Something Snakelike

Ooh, have I got a good book for you!

It is another fiction…don’t worry, I’ll get back to some nonfiction soon, but I’m on a fantasy roll and I’m keeping you on it for a bit longer.

As always (at least as of late), if you would like to see the vlog companion to this piece, click here.

Alrighty, so back in Essex, England in the 1800s, there was this creepy crawly snake that every couple hundred years or so would terrorize the village. Or at least it did in Sarah Perry’s book The Essex Serpent.

There you go, that’s the setting for you–it does split time between London, England and the small coastal village of Aldwinter in Essexand takes place over the course of most of a year. Hold tight for the characters though, because there are a lot of them.

I’d say that for the most part, the story follows Cora Seaborne, a widow with an academic-archaeological mind; William Ransome, a reverend in Aldwinter; and Luke Garrett, a “imp” of a man who is also an accomplished surgeon.

But where are all the other characters, you ask? Well, along with Cora are her companion and son, but she also has a number of friends who add to the story; William is the head of a family of five–and a number of the villagers are linked to him too; Luke really only has one true friend, even if he won’t admit it in the beginning, as well as a few other medical associates. If I were to draw up a “family” tree of all the characters, it would be as twisty as the serpent on the book’s cover!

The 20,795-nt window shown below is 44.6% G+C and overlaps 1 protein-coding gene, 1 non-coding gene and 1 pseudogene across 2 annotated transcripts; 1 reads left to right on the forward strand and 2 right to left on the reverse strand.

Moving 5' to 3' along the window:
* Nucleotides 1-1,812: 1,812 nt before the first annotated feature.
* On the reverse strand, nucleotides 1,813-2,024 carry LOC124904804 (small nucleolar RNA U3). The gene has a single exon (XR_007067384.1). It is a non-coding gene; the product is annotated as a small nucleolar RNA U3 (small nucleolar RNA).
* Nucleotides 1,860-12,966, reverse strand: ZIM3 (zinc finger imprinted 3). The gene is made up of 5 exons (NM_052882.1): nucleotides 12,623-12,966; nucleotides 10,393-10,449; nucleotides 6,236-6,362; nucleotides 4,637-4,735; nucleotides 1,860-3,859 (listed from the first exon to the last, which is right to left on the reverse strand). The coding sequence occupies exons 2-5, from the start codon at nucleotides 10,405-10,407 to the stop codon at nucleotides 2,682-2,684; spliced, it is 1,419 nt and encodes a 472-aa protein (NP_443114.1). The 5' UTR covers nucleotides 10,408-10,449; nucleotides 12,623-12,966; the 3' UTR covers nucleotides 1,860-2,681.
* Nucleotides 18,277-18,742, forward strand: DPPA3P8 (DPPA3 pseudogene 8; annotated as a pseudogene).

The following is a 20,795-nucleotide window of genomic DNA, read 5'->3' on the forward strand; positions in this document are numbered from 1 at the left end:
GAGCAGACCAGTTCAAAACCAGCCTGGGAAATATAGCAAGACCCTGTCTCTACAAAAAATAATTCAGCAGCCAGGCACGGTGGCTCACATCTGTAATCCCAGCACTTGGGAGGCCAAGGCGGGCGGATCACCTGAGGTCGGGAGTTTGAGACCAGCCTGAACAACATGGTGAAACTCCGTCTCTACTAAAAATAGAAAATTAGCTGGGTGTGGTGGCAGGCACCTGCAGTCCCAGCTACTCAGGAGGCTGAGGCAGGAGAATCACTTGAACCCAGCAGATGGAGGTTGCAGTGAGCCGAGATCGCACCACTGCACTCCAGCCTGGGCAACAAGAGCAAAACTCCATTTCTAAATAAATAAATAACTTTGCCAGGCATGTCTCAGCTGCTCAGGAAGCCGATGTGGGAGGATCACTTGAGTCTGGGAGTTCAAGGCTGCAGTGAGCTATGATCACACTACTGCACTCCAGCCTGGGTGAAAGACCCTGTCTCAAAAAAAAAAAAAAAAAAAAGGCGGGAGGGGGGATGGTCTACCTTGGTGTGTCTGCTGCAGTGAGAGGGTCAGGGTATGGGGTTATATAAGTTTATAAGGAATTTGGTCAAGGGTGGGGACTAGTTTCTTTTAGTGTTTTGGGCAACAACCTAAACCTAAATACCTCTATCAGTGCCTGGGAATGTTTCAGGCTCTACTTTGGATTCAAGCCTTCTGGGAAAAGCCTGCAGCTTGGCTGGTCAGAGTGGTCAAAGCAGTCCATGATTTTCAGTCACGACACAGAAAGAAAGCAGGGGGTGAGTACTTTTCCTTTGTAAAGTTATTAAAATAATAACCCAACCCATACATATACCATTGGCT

In fact, as much as I loved Perry’s characterization in the book, if I have a complaint, I think that’d be it–it was difficult to keep track of everybody. There were a number of times where I would forget characters, or their names, and when they were mentioned again, I’d be confused! To further that confusion was one of my favorite things to talk about–focalization shifts!

While I think the shifting focalization was absolutely necessary in some cases, it was a little much. Frankly, I didn’t really care about some of the characters’ experiences at times: like while it was heartbreaking to learn that Will’s wife has tuberculosis, I grew tired of her storyline (that was arguably important?) of it leading to her losing it a bit and having an obsession with the color blue.

I also had a little trouble staying engaged with some of the other characters’ obsessions…while it made them rounder characters, it felt like almost superfluous information that took away from the plot.

Now before you start thinking that I didn’t like the book, let me stop you and say that I thoroughly enjoyed it! I loved the plot and I loved its layout. Prose narrative breaks to provide readers with letters or diary entries from the characters. In fact, I think those were my favorite parts–in general, I really enjoyed those asides and the dialogue more than anything else. That said, Perry’s description and detail is phenomenal so I really liked that too.

So, I would say that the plot and depth of characters are what recommend this book most. I found it to be a story of humanity to some degree, but also an entertaining read. I would definitely recommend this book to anyone who likes historical fiction, especially. It isn’t exactly a quick read…until the end, but some of that is because as of late, my reading time has been drastically reduced from that of last fall. However, I think if you really got into it, you could finish it pretty promptly.

That’s all I’ve got for now. Please feel free to send recommendations–my list is growing, yay!

Be sure to check out my vlog and look out for both next Thursday–I’ve got an exciting announcement (if you don’t want to wait, be sure to watch the vlog, I’ll announce it there) about next week’s book, No Lab by Richard Roth.

Happy Reading!

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